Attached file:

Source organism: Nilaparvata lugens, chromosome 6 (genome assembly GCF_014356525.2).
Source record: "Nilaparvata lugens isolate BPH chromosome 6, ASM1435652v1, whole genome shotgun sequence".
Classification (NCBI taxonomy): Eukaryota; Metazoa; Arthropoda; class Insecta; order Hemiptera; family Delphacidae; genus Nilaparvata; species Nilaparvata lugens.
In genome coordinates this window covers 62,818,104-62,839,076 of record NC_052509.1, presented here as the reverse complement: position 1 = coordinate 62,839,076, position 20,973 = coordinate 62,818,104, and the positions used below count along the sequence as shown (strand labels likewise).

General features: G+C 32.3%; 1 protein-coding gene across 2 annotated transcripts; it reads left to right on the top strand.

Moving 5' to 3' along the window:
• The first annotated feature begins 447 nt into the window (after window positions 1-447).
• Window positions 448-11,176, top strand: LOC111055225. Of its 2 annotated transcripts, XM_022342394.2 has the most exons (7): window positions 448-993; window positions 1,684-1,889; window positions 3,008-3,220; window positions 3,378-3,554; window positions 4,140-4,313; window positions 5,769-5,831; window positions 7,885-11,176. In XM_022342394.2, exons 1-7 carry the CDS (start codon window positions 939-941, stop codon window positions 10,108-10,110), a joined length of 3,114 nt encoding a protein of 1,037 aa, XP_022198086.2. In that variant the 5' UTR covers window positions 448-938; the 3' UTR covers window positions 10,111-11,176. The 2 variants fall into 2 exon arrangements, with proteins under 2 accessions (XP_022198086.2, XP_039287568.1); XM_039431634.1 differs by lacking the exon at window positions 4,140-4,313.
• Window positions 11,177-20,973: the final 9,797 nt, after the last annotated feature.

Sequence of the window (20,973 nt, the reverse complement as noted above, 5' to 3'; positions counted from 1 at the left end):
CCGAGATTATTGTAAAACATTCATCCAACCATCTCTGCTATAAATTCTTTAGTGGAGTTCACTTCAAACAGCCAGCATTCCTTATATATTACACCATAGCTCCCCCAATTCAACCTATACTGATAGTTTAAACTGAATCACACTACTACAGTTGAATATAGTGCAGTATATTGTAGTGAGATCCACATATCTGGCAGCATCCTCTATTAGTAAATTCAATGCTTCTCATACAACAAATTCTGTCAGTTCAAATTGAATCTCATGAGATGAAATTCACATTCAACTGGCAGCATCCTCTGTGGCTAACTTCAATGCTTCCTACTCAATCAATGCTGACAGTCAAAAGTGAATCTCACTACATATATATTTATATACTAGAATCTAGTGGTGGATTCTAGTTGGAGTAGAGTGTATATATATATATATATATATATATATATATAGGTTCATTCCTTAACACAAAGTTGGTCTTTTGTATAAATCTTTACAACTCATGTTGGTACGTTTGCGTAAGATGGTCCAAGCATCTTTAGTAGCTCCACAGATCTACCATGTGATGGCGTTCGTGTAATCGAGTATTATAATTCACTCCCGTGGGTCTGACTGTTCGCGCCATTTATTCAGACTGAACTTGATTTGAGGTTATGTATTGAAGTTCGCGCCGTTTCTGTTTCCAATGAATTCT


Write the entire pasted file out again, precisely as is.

Source organism: Nilaparvata lugens, chromosome 6 (genome assembly GCF_014356525.2).
Source record: "Nilaparvata lugens isolate BPH chromosome 6, ASM1435652v1, whole genome shotgun sequence".
Classification (NCBI taxonomy): Eukaryota; Metazoa; Arthropoda; class Insecta; order Hemiptera; family Delphacidae; genus Nilaparvata; species Nilaparvata lugens.
In genome coordinates this window covers 62,818,104-62,839,076 of record NC_052509.1, presented here as the reverse complement: position 1 = coordinate 62,839,076, position 20,973 = coordinate 62,818,104, and the positions used below count along the sequence as shown (strand labels likewise).

General features: G+C 32.3%; 1 protein-coding gene across 2 annotated transcripts; it reads left to right on the top strand.

Moving 5' to 3' along the window:
• The first annotated feature begins 447 nt into the window (after window positions 1-447).
• Window positions 448-11,176, top strand: LOC111055225. Of its 2 annotated transcripts, XM_022342394.2 has the most exons (7): window positions 448-993; window positions 1,684-1,889; window positions 3,008-3,220; window positions 3,378-3,554; window positions 4,140-4,313; window positions 5,769-5,831; window positions 7,885-11,176. In XM_022342394.2, exons 1-7 carry the CDS (start codon window positions 939-941, stop codon window positions 10,108-10,110), a joined length of 3,114 nt encoding a protein of 1,037 aa, XP_022198086.2. In that variant the 5' UTR covers window positions 448-938; the 3' UTR covers window positions 10,111-11,176. The 2 variants fall into 2 exon arrangements, with proteins under 2 accessions (XP_022198086.2, XP_039287568.1); XM_039431634.1 differs by lacking the exon at window positions 4,140-4,313.
• Window positions 11,177-20,973: the final 9,797 nt, after the last annotated feature.

Sequence of the window (20,973 nt, the reverse complement as noted above, 5' to 3'; positions counted from 1 at the left end):
CCGAGATTATTGTAAAACATTCATCCAACCATCTCTGCTATAAATTCTTTAGTGGAGTTCACTTCAAACAGCCAGCATTCCTTATATATTACACCATAGCTCCCCCAATTCAACCTATACTGATAGTTTAAACTGAATCACACTACTACAGTTGAATATAGTGCAGTATATTGTAGTGAGATCCACATATCTGGCAGCATCCTCTATTAGTAAATTCAATGCTTCTCATACAACAAATTCTGTCAGTTCAAATTGAATCTCATGAGATGAAATTCACATTCAACTGGCAGCATCCTCTGTGGCTAACTTCAATGCTTCCTACTCAATCAATGCTGACAGTCAAAAGTGAATCTCACTACATATATATTTATATACTAGAATCTAGTGGTGGATTCTAGTTGGAGTAGAGTGTATATATATATATATATATATATATATATATAGGTTCATTCCTTAACACAAAGTTGGTCTTTTGTATAAATCTTTACAACTCATGTTGGTACGTTTGCGTAAGATGGTCCAAGCATCTTTAGTAGCTCCACAGATCTACCATGTGATGGCGTTCGTGTAATCGAGTATTATAATTCACTCCCGTGGGTCTGACTGTTCGCGCCATTTATTCAGACTGAACTTGATTTGAGGTTATGTATTGAAGTTCGCGCCGTTTCTGTTTCCAATGAATTCT